This post is part of a series on this blog that will help me, and hopefully you, pass exam 70-463: Implementing a Data Warehouse with Microsoft SQL Server 2012. So far, we’ve covered:
- Tables and Schemas in the data warehouse
- Dimensions and Slowly Changing Dimensions
- Fact tables and measures
- Intro to columnstore indexes
- Columnstore indexes and partitioning
- Introduction to SQL Server Data Tools (SSDT)
- Connection Managers
- Control Flow Tasks and Containers
- Data Flow Source Adapters
- Data Flow Destination Adapters
- Data Flow Transformations
Today we continue our series by discussing SSIS variables and parameters.
Intro to Variables
There are two kinds of variables in SSIS: user-defined and system. User-defined variables are created by the developer (aka you) to store dynamic information or results during execution. The value of user-defined variables can be set and changed at any time during the lifetime of the variable. They can be useful for making your packages more dynamic and reusable. User-defined variables can be used to hold parameters to be passed into an Execute SQL Task or they can hold the results of that task. The entire TSQL of that task can be held in a variable, for that matter. Variables are also used in looping containers, such as the Foreach Loop Container, to hold rowsets or file names that need to be processed.
System variables are a set of pre-defined variables that represent specific properties within SSIS. Unlike user-defined variables, the value of system variables are set by SSIS and cannot be changed. Some examples of system variables are ContainerStartTime and StartTime, which hold the time the container or package started to run, respectively. These can be useful for logging/auditing within your package. Variables like ErrorCode and ErrorDescription are great for error handling (which you’ll always incorporate into your packages, right?).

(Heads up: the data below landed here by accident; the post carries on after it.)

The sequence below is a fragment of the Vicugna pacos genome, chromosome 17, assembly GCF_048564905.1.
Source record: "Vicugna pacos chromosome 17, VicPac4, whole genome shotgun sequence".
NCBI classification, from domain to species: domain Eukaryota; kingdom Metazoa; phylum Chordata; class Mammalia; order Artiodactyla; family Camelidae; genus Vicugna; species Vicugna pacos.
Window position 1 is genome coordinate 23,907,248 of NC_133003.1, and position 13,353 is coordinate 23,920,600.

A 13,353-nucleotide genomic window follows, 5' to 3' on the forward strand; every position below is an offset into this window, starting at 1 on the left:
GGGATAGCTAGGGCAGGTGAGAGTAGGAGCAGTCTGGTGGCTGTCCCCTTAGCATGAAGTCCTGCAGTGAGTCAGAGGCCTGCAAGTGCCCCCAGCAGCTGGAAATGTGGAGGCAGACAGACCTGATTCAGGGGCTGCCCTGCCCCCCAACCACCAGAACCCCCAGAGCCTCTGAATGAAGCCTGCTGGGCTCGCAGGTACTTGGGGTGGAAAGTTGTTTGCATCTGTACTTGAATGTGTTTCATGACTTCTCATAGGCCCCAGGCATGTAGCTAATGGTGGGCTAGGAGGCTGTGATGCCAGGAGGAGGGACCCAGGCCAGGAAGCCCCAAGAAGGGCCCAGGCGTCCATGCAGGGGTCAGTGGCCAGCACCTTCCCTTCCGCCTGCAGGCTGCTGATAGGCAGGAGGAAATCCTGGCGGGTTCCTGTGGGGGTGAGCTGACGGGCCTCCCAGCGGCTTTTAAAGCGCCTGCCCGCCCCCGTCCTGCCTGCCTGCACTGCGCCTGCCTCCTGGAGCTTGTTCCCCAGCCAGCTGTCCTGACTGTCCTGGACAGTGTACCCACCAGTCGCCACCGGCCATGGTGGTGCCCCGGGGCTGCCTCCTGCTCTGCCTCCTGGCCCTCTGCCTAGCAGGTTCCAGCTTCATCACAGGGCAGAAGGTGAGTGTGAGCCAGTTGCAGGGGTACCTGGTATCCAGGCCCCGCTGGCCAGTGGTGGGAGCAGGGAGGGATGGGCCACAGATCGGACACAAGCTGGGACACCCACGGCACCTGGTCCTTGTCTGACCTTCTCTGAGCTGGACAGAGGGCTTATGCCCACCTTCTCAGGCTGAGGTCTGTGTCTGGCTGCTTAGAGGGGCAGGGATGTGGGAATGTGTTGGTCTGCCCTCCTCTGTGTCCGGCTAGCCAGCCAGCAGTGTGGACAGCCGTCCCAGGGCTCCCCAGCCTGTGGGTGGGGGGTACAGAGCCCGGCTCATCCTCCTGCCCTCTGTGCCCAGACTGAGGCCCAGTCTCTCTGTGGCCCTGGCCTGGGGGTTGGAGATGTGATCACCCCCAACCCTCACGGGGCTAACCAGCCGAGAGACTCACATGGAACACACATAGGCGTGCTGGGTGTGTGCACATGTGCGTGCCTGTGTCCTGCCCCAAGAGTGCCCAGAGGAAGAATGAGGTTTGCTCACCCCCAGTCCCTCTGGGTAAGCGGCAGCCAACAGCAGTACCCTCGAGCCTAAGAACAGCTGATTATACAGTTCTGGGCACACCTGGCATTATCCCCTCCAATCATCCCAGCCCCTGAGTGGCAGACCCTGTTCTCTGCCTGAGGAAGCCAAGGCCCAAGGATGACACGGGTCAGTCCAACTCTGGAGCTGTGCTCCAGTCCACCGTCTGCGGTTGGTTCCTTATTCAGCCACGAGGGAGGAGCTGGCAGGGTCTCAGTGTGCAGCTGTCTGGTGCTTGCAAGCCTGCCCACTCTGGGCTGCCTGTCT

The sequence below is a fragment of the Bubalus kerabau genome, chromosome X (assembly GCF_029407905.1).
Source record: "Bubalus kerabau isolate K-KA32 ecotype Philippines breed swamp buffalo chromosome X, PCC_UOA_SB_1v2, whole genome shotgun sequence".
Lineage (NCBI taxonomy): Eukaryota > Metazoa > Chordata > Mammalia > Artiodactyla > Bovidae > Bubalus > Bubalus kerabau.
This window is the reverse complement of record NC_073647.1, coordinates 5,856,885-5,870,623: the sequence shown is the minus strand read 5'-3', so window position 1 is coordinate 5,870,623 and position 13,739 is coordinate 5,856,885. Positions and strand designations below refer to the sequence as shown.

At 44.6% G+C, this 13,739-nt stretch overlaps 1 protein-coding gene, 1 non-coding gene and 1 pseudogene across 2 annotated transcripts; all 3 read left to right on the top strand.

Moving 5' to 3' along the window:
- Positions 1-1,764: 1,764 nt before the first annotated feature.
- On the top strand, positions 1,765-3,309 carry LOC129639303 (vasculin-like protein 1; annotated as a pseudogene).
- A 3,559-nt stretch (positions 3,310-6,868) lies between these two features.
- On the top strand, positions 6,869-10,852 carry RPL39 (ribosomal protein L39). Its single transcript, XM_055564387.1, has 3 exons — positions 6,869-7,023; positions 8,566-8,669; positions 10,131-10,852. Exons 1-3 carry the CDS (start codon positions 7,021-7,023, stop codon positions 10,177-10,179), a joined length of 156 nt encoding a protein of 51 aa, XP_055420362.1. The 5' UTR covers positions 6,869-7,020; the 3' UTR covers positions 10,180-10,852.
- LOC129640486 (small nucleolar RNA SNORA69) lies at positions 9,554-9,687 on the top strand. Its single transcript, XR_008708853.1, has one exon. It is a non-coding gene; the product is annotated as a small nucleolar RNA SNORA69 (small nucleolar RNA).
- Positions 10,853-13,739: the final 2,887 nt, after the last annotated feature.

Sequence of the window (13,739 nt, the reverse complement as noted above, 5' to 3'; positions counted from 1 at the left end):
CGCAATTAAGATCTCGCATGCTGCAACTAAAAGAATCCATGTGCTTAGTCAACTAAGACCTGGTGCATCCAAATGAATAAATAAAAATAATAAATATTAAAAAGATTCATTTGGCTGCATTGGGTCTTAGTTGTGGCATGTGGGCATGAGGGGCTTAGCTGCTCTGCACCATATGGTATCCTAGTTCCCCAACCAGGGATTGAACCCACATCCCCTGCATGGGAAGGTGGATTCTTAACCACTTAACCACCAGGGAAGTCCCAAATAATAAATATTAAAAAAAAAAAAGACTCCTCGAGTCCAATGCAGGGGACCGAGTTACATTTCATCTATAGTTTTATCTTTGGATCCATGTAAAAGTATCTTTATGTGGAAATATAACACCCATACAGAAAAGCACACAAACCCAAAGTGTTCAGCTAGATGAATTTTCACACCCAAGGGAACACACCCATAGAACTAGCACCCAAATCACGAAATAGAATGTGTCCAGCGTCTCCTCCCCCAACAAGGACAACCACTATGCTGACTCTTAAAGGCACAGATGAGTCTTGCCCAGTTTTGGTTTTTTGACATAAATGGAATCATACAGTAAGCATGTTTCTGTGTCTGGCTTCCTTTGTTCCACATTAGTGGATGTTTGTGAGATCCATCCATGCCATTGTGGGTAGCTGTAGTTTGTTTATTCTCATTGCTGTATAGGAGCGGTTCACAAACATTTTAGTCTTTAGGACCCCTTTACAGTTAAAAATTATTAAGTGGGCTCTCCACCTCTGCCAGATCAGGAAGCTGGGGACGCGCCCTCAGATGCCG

Every variable will have a defined scope that will determine when and where a variable will be visible. This scope and visibility has a lot to do with the hierarchy within SSIS. A variable created within the package scope is considered global, because the package is at the root of the hierarchy. You’ll be able to access that variable from anywhere in the package. However, let’s say you create a Foreach Loop container to iterate through files in a directory. You create a variable in that container to hold the current filename being processed. That variable will be visible to the container and any task you create in that container. However, it won’t be visible to a task outside of that container. If you then add a task to that container, and create a variable in that task, that variable will only be visible to that specific task.
Variables vs. Parameters
The terms variable and parameter tend to be thrown about interchangeably. They are, in fact, separate concepts with one big distinction: variables are dynamic and can be changed during execution whereas parameters are passed in at execution time and are then static. Parameters are intended to expose properties to the user/administrator at run time. ConnectionStrings, instance and/or database names are commonly parameterized to aid in portability. This way you can run a package against different environments without having to edit the package every time.
For more information on variables and parameters, check out the following resources.